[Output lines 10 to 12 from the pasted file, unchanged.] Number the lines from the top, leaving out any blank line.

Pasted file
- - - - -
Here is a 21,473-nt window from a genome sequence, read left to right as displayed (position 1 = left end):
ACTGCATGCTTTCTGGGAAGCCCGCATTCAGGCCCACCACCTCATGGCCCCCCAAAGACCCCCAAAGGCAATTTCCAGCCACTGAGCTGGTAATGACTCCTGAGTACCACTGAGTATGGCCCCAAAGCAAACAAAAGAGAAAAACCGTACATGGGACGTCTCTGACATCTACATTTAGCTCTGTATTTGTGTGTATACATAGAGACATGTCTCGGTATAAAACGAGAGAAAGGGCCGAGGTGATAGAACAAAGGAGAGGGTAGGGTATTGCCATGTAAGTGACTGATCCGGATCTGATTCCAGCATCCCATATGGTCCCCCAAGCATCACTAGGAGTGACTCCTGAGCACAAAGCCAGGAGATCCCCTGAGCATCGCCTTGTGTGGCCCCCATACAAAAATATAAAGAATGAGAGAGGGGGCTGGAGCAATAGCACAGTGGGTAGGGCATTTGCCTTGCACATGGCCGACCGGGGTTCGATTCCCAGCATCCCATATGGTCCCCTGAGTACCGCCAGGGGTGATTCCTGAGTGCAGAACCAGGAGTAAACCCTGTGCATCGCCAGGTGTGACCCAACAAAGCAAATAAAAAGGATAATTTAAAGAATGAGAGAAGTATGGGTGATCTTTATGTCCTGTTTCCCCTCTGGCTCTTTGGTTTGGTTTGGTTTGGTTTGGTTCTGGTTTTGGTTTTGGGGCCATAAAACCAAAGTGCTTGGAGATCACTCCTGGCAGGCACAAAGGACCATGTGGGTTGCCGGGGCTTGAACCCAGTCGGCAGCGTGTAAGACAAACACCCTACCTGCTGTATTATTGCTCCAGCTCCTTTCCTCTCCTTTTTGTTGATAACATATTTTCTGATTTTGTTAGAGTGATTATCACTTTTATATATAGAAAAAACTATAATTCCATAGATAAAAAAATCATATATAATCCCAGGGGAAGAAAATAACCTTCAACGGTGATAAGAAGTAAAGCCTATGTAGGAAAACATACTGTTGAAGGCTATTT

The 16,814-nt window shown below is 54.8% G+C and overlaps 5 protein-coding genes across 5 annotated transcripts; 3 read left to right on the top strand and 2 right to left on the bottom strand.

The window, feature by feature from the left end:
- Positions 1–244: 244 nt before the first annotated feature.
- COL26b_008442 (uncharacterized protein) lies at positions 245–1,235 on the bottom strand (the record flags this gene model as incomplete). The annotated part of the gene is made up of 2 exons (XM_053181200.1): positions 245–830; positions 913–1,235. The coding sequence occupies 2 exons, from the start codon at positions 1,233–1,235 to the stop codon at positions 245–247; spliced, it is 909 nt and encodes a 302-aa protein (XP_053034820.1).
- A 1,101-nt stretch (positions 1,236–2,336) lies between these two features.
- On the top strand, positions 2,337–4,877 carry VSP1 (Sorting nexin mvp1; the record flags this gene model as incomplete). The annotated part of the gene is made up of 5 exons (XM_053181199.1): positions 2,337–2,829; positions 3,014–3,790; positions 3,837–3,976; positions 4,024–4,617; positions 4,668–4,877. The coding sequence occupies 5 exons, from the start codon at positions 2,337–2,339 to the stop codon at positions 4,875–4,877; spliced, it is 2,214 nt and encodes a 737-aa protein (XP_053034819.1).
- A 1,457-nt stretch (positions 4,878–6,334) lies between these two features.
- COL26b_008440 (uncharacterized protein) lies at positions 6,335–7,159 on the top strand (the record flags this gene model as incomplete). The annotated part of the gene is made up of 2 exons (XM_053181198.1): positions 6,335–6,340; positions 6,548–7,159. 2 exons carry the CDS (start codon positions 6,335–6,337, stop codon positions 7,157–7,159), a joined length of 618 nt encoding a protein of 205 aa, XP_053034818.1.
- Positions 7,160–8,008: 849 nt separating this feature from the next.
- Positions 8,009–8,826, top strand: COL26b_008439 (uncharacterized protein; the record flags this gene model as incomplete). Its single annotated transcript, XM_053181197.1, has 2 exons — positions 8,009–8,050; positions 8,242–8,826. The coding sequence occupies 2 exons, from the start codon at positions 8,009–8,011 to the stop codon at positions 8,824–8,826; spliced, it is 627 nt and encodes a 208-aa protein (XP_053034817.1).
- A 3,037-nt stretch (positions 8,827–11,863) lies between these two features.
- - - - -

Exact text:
- COL26b_008440 (uncharacterized protein) lies at positions 6,335–7,159 on the top strand (the record flags this gene model as incomplete). The annotated part of the gene is made up of 2 exons (XM_053181198.1): positions 6,335–6,340; positions 6,548–7,159. 2 exons carry the CDS (start codon positions 6,335–6,337, stop codon positions 7,157–7,159), a joined length of 618 nt encoding a protein of 205 aa, XP_053034818.1.
- Positions 7,160–8,008: 849 nt separating this feature from the next.
- Positions 8,009–8,826, top strand: COL26b_008439 (uncharacterized protein; the record flags this gene model as incomplete). Its single annotated transcript, XM_053181197.1, has 2 exons — positions 8,009–8,050; positions 8,242–8,826. The coding sequence occupies 2 exons, from the start codon at positions 8,009–8,011 to the stop codon at positions 8,824–8,826; spliced, it is 627 nt and encodes a 208-aa protein (XP_053034817.1).